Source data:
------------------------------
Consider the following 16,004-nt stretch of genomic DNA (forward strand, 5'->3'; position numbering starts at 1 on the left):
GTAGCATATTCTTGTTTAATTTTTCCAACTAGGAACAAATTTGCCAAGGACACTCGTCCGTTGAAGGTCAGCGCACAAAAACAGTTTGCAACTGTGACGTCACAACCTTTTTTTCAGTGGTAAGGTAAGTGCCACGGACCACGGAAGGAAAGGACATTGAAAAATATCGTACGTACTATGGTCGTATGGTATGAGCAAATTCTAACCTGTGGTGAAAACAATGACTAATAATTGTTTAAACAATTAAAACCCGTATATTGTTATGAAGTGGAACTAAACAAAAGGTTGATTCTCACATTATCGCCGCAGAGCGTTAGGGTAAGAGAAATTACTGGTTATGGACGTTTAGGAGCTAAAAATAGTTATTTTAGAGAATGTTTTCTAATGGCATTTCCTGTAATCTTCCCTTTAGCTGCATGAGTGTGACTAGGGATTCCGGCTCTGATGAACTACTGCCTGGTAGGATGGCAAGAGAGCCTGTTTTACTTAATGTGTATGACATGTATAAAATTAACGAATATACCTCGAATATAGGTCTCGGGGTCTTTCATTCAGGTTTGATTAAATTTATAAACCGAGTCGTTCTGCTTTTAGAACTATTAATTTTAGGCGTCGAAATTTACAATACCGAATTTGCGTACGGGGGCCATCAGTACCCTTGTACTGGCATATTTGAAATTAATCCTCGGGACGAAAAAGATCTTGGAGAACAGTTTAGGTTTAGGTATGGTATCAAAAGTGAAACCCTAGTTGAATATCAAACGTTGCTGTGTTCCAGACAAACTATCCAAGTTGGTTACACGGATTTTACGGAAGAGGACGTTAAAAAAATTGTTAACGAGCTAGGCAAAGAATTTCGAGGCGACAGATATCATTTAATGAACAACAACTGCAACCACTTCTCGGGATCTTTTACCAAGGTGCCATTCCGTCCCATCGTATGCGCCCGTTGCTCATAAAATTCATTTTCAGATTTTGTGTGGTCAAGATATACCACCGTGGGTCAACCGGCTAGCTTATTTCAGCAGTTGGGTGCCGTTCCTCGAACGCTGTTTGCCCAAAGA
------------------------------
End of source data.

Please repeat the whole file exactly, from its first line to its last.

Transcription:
Consider the following 16,004-nt stretch of genomic DNA (forward strand, 5'->3'; position numbering starts at 1 on the left):
GTAGCATATTCTTGTTTAATTTTTCCAACTAGGAACAAATTTGCCAAGGACACTCGTCCGTTGAAGGTCAGCGCACAAAAACAGTTTGCAACTGTGACGTCACAACCTTTTTTTCAGTGGTAAGGTAAGTGCCACGGACCACGGAAGGAAAGGACATTGAAAAATATCGTACGTACTATGGTCGTATGGTATGAGCAAATTCTAACCTGTGGTGAAAACAATGACTAATAATTGTTTAAACAATTAAAACCCGTATATTGTTATGAAGTGGAACTAAACAAAAGGTTGATTCTCACATTATCGCCGCAGAGCGTTAGGGTAAGAGAAATTACTGGTTATGGACGTTTAGGAGCTAAAAATAGTTATTTTAGAGAATGTTTTCTAATGGCATTTCCTGTAATCTTCCCTTTAGCTGCATGAGTGTGACTAGGGATTCCGGCTCTGATGAACTACTGCCTGGTAGGATGGCAAGAGAGCCTGTTTTACTTAATGTGTATGACATGTATAAAATTAACGAATATACCTCGAATATAGGTCTCGGGGTCTTTCATTCAGGTTTGATTAAATTTATAAACCGAGTCGTTCTGCTTTTAGAACTATTAATTTTAGGCGTCGAAATTTACAATACCGAATTTGCGTACGGGGGCCATCAGTACCCTTGTACTGGCATATTTGAAATTAATCCTCGGGACGAAAAAGATCTTGGAGAACAGTTTAGGTTTAGGTATGGTATCAAAAGTGAAACCCTAGTTGAATATCAAACGTTGCTGTGTTCCAGACAAACTATCCAAGTTGGTTACACGGATTTTACGGAAGAGGACGTTAAAAAAATTGTTAACGAGCTAGGCAAAGAATTTCGAGGCGACAGATATCATTTAATGAACAACAACTGCAACCACTTCTCGGGATCTTTTACCAAGGTGCCATTCCGTCCCATCGTATGCGCCCGTTGCTCATAAAATTCATTTTCAGATTTTGTGTGGTCAAGATATACCACCGTGGGTCAACCGGCTAGCTTATTTCAGCAGTTGGGTGCCGTTCCTCGAACGCTGTTTGCCCAAAGA